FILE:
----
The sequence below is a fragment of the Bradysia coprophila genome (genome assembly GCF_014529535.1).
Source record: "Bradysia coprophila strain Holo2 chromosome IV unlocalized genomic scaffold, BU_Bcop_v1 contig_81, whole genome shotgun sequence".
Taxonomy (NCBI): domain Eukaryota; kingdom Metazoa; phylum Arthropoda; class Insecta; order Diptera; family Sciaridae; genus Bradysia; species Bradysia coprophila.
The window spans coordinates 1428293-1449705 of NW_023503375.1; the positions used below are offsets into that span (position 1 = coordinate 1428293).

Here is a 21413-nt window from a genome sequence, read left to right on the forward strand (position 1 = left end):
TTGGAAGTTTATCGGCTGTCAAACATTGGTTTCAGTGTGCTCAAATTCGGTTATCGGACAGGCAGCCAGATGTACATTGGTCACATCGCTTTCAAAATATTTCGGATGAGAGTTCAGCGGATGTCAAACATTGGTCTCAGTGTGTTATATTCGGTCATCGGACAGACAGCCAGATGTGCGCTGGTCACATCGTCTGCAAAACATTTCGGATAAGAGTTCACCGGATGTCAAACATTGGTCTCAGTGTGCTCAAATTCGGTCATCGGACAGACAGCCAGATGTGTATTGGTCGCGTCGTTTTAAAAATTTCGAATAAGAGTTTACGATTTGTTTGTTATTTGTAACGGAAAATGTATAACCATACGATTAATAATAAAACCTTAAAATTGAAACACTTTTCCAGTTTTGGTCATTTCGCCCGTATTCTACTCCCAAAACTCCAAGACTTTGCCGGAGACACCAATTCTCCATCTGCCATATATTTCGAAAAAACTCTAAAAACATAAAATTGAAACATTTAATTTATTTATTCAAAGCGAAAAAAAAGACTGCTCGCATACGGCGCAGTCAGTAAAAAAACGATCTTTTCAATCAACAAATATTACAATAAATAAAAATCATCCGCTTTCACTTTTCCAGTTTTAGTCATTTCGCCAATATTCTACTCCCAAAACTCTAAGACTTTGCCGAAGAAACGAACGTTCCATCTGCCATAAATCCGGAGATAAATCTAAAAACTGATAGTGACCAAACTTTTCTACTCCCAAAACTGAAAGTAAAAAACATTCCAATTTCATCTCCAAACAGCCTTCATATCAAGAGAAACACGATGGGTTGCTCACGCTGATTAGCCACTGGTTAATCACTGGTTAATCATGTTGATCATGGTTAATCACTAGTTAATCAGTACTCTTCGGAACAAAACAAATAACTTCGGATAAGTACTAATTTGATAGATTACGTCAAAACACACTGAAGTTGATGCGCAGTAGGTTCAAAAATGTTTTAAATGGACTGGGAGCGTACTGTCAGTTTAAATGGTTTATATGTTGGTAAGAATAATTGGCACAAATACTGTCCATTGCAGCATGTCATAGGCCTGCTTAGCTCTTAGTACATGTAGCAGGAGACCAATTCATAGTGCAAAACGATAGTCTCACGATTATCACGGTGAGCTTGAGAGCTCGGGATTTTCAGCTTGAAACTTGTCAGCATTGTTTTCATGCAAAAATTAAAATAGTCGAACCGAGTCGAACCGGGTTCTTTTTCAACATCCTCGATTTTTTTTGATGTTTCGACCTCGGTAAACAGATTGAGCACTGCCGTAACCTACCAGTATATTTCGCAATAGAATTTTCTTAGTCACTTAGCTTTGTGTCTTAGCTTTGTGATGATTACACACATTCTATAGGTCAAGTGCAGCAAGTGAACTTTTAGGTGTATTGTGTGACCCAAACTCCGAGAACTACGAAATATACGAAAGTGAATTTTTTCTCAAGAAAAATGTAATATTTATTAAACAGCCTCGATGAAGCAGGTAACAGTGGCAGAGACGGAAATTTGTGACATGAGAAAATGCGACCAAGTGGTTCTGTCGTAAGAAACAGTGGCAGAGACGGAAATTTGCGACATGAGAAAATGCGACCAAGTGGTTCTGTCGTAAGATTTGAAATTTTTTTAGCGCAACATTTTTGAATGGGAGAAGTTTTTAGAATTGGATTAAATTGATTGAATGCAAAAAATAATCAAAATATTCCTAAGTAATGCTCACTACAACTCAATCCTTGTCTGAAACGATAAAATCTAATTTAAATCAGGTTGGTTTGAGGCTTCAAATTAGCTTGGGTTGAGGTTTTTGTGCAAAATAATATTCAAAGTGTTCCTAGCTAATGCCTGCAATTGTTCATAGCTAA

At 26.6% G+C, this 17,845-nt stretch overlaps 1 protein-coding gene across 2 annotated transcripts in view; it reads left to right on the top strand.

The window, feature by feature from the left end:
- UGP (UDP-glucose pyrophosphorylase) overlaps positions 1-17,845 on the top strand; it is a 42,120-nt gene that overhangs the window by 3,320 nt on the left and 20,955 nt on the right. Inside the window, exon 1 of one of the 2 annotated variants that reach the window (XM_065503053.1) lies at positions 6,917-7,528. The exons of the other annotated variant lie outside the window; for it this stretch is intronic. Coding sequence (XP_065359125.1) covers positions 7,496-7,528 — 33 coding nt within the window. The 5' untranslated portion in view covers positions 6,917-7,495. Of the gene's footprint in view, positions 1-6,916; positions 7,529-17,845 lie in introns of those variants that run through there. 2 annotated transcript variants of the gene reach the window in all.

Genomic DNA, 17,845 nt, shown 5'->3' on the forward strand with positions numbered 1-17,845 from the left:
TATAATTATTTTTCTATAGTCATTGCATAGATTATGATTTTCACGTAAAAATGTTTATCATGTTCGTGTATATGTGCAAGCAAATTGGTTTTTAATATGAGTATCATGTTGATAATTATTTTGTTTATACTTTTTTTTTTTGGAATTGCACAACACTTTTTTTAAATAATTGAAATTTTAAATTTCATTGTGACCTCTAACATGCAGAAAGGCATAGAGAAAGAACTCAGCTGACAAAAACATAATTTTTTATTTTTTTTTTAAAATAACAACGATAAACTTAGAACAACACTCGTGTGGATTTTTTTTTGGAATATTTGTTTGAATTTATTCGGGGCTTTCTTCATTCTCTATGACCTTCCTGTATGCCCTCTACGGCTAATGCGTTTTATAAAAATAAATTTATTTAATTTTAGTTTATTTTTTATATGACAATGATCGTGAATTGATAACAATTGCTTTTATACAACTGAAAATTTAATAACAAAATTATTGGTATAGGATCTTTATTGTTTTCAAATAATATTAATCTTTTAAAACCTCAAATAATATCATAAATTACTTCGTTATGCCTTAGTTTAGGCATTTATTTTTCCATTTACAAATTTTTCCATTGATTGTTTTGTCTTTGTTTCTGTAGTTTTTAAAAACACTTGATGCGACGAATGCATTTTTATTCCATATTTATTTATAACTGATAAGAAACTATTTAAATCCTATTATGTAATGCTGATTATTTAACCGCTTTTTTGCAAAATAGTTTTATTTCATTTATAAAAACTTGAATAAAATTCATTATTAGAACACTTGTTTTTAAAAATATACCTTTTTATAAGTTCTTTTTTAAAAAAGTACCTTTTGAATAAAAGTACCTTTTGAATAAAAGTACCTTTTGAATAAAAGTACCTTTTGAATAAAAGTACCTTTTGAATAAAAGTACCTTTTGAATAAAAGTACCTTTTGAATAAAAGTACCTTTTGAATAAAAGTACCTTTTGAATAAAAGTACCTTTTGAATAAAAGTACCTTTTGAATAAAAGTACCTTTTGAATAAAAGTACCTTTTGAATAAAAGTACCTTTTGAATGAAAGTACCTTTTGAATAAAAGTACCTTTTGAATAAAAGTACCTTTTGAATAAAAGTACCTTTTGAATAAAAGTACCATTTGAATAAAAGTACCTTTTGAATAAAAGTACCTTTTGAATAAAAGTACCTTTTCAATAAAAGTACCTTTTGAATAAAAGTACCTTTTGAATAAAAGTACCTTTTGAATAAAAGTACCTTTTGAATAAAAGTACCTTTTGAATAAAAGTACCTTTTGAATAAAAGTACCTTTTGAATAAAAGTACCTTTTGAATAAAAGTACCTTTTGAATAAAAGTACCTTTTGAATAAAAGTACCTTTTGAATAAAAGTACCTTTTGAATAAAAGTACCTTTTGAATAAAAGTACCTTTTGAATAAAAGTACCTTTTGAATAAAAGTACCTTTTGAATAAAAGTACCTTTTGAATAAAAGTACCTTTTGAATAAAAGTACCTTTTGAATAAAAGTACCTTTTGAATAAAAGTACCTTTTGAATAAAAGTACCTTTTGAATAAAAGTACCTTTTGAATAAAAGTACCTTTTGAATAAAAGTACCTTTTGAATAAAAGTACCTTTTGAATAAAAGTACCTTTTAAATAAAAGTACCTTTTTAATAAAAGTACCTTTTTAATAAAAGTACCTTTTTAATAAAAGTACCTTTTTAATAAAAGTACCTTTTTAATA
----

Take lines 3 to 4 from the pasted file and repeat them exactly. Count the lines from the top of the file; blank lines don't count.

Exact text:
Taxonomy (NCBI): domain Eukaryota; kingdom Metazoa; phylum Arthropoda; class Insecta; order Diptera; family Sciaridae; genus Bradysia; species Bradysia coprophila.
The window spans coordinates 1428293-1449705 of NW_023503375.1; the positions used below are offsets into that span (position 1 = coordinate 1428293).